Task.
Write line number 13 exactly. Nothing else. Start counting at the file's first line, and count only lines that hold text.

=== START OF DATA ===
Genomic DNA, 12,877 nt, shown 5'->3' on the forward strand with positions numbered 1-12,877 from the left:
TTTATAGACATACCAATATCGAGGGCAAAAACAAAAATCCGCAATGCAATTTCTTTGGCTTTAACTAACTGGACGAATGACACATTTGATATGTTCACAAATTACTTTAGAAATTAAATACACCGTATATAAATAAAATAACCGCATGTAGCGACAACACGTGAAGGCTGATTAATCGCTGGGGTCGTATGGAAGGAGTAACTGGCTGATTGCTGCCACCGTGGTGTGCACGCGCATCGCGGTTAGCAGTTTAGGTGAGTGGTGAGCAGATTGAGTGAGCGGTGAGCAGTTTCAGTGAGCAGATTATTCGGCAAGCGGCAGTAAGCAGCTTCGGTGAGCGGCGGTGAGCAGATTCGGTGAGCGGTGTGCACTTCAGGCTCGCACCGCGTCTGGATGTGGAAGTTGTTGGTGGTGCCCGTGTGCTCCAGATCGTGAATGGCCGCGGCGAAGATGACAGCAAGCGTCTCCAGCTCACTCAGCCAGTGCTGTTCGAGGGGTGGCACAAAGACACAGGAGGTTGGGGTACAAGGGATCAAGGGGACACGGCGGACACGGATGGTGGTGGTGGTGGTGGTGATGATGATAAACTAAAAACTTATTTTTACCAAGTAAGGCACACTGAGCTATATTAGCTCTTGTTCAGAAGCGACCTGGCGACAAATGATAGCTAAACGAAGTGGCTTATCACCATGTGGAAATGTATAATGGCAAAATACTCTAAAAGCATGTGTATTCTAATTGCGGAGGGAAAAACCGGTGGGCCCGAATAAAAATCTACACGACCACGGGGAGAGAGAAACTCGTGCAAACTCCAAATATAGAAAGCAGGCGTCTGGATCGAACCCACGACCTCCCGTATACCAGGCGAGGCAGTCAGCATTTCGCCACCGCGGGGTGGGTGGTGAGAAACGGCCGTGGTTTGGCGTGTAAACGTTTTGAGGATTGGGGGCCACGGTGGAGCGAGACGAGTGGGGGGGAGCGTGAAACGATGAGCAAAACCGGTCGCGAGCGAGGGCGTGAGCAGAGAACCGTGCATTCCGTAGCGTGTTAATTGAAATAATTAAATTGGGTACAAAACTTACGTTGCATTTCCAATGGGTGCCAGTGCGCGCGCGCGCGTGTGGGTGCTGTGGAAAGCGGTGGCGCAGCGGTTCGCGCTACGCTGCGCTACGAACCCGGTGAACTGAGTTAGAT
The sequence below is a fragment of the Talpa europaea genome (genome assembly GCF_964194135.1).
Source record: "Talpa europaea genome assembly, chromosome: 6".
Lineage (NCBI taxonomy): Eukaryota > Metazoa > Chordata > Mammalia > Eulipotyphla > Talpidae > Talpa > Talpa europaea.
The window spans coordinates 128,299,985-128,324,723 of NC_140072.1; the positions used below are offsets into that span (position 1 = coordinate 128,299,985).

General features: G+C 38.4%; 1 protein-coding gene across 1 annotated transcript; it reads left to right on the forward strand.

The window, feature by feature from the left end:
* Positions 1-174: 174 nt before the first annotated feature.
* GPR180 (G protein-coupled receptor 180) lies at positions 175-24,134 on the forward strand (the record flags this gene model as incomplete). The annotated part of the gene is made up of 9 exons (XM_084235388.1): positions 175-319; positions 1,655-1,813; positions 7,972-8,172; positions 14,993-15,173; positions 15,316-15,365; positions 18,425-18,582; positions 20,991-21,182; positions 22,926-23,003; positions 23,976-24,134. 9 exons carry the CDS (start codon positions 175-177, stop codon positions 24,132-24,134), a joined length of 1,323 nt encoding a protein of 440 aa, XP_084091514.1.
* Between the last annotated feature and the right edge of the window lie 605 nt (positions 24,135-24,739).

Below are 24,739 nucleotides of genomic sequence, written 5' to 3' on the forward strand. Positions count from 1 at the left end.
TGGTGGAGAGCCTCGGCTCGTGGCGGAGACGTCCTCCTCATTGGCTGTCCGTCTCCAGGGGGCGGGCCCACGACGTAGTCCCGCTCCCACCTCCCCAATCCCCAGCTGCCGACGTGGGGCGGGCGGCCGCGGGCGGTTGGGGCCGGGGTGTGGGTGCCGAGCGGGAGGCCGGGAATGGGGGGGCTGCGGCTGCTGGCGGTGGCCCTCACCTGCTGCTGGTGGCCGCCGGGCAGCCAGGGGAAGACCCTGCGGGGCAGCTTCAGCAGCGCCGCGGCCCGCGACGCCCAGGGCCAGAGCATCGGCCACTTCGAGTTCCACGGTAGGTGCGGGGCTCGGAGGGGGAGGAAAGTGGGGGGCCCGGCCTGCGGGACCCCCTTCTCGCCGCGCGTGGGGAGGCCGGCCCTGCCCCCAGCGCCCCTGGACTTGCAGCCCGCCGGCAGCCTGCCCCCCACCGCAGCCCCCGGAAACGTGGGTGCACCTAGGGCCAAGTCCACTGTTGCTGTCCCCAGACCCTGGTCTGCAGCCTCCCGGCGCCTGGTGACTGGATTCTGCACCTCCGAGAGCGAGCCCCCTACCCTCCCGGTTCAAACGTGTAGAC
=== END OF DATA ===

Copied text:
TGGTGGAGAGCCTCGGCTCGTGGCGGAGACGTCCTCCTCATTGGCTGTCCGTCTCCAGGGGGCGGGCCCACGACGTAGTCCCGCTCCCACCTCCCCAATCCCCAGCTGCCGACGTGGGGCGGGCGGCCGCGGGCGGTTGGGGCCGGGGTGTGGGTGCCGAGCGGGAGGCCGGGAATGGGGGGGCTGCGGCTGCTGGCGGTGGCCCTCACCTGCTGCTGGTGGCCGCCGGGCAGCCAGGGGAAGACCCTGCGGGGCAGCTTCAGCAGCGCCGCGGCCCGCGACGCCCAGGGCCAGAGCATCGGCCACTTCGAGTTCCACGGTAGGTGCGGGGCTCGGAGGGGGAGGAAAGTGGGGGGCCCGGCCTGCGGGACCCCCTTCTCGCCGCGCGTGGGGAGGCCGGCCCTGCCCCCAGCGCCCCTGGACTTGCAGCCCGCCGGCAGCCTGCCCCCCACCGCAGCCCCCGGAAACGTGGGTGCACCTAGGGCCAAGTCCACTGTTGCTGTCCCCAGACCCTGGTCTGCAGCCTCCCGGCGCCTGGTGACTGGATTCTGCACCTCCGAGAGCGAGCCCCCTACCCTCCCGGTTCAAACGTGTAGAC